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Uniqueness in Cinematography (4 replies and 5 comments)

GianniRanzuglia
2 months ago
GianniRanzuglia 2 months ago

Hi Roger,

I hope all is going well at your end. Before you've mentioned that you don't think you have a style and my curiosity perked up because you always manage to deliver really great-looking work; my personal favorite being Sicario.

You are considered to be one of the greatest, if not, the greatest cinematographer on our planet, and I was hoping to hear from your end (rather than from a youtube channel) what makes people think that highly of you.

Could you be able to elaborate from your own opinions what makes you so unique and your work very memorable? And if you wouldn't mind answering this as well, what has inspired you to create these looks or approaches to filmmaking?

Thanks for your time!!

Roger Deakins
2 months ago
Roger Deakins 2 months ago

I really don't know what to say. I began not knowing what I was going to do with my life and I have ended here. Was it luck, taking chances when they came or dogged persistence. I have no idea how it happened and even less why people think my work is so great. I certainly don't have such a high opinion of it myself.

When I say I don't have a style I think it is true. I don't consciously try to work in one particular way or another. I am pretty much instinctive so, if I am any good, it is because of my life experiences and how they have shaped me.

Mike
2 months ago

Would you say that your instinct was inherited from your mother or fathers side, after all he was selected to join the SAS during the war, you have to be fairly robust to be selected and perhaps that’s where you got your determination from, you must admit there’s an element of mulish in your character which obviously has been
useful in seeing the job through. This characteristic I would say, contributed to your reputation as the worlds most successful DP, consistently talented despite the setbacks, you always manage to deliver a ‘freshness’ to every project you take on, you love a new challenge and I think that what spurs you on.

GianniRanzuglia
2 months ago
GianniRanzuglia 2 months ago

Thanks for your reply Roger!

Roger Deakins
2 months ago
Roger Deakins 2 months ago

Yes, after being one of the last soldiers evacuated from France, some 10 days after Dunkirk, my dad joined the SAS. He would call himself 'bloody minded' and he must have been to survive all he had experienced during the war. Maybe I have a little of that!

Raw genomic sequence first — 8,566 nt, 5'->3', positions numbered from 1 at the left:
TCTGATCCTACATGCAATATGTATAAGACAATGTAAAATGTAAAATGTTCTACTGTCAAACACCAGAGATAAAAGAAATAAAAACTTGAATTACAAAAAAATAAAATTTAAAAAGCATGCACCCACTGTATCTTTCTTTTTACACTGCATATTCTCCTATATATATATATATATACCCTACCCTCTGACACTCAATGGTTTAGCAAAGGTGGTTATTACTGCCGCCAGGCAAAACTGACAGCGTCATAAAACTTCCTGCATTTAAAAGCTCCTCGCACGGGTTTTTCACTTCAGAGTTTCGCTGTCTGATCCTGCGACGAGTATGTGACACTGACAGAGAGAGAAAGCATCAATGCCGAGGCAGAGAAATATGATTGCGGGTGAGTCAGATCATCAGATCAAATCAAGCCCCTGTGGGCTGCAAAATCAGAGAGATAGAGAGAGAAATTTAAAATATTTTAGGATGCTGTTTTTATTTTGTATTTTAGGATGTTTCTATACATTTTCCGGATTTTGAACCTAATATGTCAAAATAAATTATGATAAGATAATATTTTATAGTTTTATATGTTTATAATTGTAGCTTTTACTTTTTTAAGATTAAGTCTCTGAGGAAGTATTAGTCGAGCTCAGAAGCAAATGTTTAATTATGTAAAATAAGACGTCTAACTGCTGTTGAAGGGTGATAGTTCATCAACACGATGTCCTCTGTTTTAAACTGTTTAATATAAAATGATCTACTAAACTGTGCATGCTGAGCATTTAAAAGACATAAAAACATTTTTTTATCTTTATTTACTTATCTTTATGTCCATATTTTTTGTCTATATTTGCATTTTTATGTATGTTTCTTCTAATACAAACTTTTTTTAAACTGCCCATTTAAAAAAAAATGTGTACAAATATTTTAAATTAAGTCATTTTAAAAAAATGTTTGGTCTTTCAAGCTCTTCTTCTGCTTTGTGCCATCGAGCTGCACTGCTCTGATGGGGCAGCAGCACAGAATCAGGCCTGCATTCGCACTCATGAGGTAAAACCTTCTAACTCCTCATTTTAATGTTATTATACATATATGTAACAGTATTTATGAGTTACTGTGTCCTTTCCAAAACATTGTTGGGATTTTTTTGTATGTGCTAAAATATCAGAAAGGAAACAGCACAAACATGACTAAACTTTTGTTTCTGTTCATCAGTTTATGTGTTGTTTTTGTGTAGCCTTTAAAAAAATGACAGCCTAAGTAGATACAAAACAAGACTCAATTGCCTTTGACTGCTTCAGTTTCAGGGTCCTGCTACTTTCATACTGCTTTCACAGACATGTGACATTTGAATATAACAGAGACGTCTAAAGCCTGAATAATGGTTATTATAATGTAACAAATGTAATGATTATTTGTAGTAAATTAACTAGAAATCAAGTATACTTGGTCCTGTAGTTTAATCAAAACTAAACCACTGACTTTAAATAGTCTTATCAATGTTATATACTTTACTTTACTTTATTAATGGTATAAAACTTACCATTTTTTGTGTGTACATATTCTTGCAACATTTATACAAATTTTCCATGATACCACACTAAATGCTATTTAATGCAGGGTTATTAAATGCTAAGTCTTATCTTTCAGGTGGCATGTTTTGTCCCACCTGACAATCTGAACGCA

Mike
2 months ago

Your Father must have trained at “Spean Bridge” at some point, it was nicknamed “Death Valley” by those that attended. You need to be very hardened to get through the course, that experience must have surely been passed down through the genes. I think your Father must have been an extremely determined man. Rather good in business, I would imagine. Ofcourse, as a child you see parents in a different light and never see who they really are which is a pity.

The Byre
2 months ago

There used to be a Paras v. Marines 10-mile uphill run with pack for cadet Marines and/or Paras and ex-Marine/Paras. I took part in 2001 with an old ex-2 Para buddy of mine. He really did his best but came in last as he had put on a hell of a lot of weight in the 28 years since he was out of the regiment. He died shortly afterwards.

The Paras won, I came in second in my section, behind a guy who had just left 3-Para. The run began at the village pub and went up the hill to the monument, then down into the valley and uphill another seven miles.

The Byre
2 months ago

I forgot to mention that the village in question was Spean Bridge.

Mike
2 months ago

Lovely story, you must have been very fit at the time, those marches are lethal.
My uncle was a RM and trained at Spean Bridge during early 1944. He was on one of the first landing craft on “D” day but he struck a submerged “hedgehog” attached to a mine on Sword beach and half of his section disapeared! Four years ago I went to put some flowers on his grave but President Obama was visiting the cemetery at the time and so couldn’t get in. Went to a US cemetery instead and laid flowers there. Btw, Piper Bill Millin was a pal of mine ( he was much older ofcourse) so I attended the unveiling of his statue
on Sword Beach. He gave me an exact account of his landing. He became deaf at the end of the day due to the navy shelling so couldn’t hear himself play the pipes. He was supposed to be in the 1962 ‘Longest day’ film but they substituted him with an extra, due Union issues, he was hopping mad!.

Sorry Roger, seemed to have gone off topic.

Roger Deakins
2 months ago
Roger Deakins 2 months ago

Don't be sorry. Its all interesting!

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